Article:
Putin also expressed concern over the influence brought by the change of power in the U.S. Congress on the prospects of direct dialogue between the leaders.

"We can predict new attacks on the incumbent president with nearly 100 percent of certainty. I don't know if he will be able to start a direct dialogue with Russia in these conditions," Putin said at the press conference.

This forces Trump to continue to "stick to a hardline against Russia" in order to prevent the strength of his critics and opponents from growing, Bogdanov said.

Worse still, a Russian citizen Maria Butina confessed last week to conspiring with others to influence U.S. politics in 2015-2018, although Moscow accused Washington of forcing her to cooperate with investigators in exchange for a shorter prison term.

Butina's guilty plea could serve as evidence for Russia's long-alleged interference in the 2016 U.S. presidential election, which is expected to further drive up the hostile sentiment between the two sides.

Washington has repeatedly said that new sanctions are on the way.

"The immediate future is the unwinding of the sanction spiral. This is evidenced by both the actions and the official rhetoric of Washington," Bogdanov said.


The Russia-U.S. impasse is deeply rooted in their irreconcilable divergences on a whole palette of issues, where they failed to set up fundamental principles of relations, experts said.

These issues include global financial architecture, world trading system, international strategic stability, Syria, Iran, Ukraine and so on.

"The sanctions do not in fact depend on specific events ... but they reflect the lack of a common understanding of security problems at all levels -- national, regional and global," Bogdanov said.

In particular, the U.S. decisions to withdraw from the Iranian nuclear deal and the Intermediate-range Nuclear Forces Treaty exactly showed the different manners of the two countries in securing regional security, Bogdanov said.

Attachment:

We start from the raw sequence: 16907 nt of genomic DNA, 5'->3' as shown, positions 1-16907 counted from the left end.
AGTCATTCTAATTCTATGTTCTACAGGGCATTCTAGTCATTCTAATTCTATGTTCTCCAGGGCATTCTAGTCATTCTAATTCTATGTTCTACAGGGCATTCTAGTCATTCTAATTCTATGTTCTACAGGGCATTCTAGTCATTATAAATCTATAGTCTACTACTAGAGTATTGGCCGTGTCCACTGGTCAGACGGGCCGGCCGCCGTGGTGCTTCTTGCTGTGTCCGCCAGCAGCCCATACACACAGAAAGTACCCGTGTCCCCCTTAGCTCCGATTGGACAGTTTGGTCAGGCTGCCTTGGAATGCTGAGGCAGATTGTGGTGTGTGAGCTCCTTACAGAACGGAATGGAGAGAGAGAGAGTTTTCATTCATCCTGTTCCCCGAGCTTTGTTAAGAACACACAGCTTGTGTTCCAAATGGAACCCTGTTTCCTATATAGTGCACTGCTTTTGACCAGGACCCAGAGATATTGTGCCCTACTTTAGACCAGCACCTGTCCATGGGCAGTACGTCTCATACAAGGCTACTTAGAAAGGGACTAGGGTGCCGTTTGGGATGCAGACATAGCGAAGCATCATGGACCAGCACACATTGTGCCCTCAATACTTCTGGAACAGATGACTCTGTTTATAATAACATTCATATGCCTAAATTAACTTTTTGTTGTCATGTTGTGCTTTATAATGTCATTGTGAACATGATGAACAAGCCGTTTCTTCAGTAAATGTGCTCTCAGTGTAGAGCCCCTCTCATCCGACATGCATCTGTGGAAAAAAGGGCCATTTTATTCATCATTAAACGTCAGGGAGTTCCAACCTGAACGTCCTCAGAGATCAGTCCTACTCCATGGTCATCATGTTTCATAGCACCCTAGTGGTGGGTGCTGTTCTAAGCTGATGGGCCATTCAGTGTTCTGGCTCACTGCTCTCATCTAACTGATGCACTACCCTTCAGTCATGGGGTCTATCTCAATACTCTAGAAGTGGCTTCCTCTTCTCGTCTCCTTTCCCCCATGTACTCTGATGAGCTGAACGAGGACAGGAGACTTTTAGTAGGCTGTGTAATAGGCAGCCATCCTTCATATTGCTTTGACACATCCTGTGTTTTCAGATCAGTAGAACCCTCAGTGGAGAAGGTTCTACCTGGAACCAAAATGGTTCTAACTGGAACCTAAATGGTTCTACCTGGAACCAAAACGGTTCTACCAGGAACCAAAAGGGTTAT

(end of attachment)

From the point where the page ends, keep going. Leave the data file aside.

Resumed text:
Viewing each other as geopolitical rivals, Russia and the United States are almost destined to continue the confrontational dynamics in the long run.

Washington is eager to maintain the U.S.-centered world order and has undertaken a whole range of steps to isolate Russia, while Moscow cannot accept the U.S. domination in the world, experts said.

"The U.S.-Russia relationship today, for the foreseeable future, could be the most dangerous relationship, because the United States won't compromise and Russia will not accept defeat," said Dmitry Trenin, director of the Carnegie Moscow Center.

"We should not expect any significant changes in Russia-U.S. relations in the near future. This relationship will only deteriorate," Olevich said.


Well aware of the worsening situation, Russia has started pursuing multi-pronged countermeasures.

Facing increasing sanction pressure, Russia has launched a de-dollarization plan for its economy, including reducing the U.S. debt and encouraging use of the Russian ruble in certain international payments.

Efforts were also seen in the defense field. Putin said Thursday that Russia is developing new weapons to keep strategic balance and defend its security in response to a rising nuclear threat caused by the U.S. pullout from arms control treaties.

In addition, worsening Russia-U.S. relations are pushing Moscow to develop relations with other countries like China, Japan and India.

The strategic partnership between Moscow and Beijing has reached the highest level in history, and Russia is also actively making efforts to facilitate the signing of a peace treaty with Japan.

Russian experts warned that rising conflicts between Russia and the United States could affect international politics in general.

"Conflicts between the leading powers affect the lives of less influential and less powerful countries," Olevich said.

Nevertheless, experts said that the deadlock of Russia-U.S. relations will not run out of control.

"Neither party thinks that it can gain anything by going into war ... There is no intention in either country to attack the other," Trenin said.